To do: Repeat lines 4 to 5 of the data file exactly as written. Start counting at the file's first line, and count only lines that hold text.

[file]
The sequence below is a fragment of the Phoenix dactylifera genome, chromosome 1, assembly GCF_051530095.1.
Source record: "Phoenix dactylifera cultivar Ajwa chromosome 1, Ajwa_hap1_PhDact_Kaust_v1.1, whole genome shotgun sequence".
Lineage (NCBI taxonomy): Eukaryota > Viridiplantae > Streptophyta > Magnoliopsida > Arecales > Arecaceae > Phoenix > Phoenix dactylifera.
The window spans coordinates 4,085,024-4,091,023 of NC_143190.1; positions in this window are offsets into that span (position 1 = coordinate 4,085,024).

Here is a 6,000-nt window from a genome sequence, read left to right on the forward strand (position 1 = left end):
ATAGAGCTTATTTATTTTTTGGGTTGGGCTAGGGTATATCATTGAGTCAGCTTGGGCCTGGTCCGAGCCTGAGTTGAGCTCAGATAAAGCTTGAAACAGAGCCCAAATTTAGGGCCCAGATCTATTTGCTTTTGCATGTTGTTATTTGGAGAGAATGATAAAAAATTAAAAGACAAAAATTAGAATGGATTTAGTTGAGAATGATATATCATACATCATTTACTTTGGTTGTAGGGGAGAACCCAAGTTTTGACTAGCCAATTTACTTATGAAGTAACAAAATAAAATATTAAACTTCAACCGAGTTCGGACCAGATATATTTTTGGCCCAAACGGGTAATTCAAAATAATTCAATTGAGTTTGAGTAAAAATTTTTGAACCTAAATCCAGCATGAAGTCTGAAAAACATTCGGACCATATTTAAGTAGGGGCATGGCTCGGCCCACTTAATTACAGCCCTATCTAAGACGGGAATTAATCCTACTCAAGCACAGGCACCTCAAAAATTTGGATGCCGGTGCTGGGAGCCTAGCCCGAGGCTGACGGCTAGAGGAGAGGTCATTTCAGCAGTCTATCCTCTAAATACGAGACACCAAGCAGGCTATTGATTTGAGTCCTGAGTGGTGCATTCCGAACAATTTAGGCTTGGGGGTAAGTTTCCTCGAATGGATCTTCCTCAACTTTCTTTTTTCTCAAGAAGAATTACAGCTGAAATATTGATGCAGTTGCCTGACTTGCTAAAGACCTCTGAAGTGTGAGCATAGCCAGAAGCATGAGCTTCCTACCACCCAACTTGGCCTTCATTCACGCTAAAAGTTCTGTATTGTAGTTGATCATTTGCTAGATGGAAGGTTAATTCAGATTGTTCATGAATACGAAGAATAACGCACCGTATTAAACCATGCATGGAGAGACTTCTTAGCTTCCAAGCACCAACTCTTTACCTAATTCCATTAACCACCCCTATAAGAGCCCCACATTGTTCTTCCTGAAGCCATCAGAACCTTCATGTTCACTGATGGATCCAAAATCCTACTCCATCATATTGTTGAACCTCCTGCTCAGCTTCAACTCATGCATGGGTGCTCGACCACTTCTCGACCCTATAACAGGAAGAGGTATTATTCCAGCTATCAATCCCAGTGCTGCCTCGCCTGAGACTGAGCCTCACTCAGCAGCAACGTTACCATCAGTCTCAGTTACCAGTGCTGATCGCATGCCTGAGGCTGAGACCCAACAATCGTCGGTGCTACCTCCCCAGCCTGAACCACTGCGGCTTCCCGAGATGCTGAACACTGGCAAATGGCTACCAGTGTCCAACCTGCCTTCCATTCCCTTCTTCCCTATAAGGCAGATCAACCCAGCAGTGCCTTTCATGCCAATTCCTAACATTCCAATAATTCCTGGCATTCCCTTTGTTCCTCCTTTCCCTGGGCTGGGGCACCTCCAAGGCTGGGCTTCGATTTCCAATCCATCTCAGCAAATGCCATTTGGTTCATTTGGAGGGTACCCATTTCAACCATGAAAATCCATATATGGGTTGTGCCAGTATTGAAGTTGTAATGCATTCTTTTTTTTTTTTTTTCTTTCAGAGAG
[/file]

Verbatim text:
The window spans coordinates 4,085,024-4,091,023 of NC_143190.1; positions in this window are offsets into that span (position 1 = coordinate 4,085,024).

Here is a 6,000-nt window from a genome sequence, read left to right on the forward strand (position 1 = left end):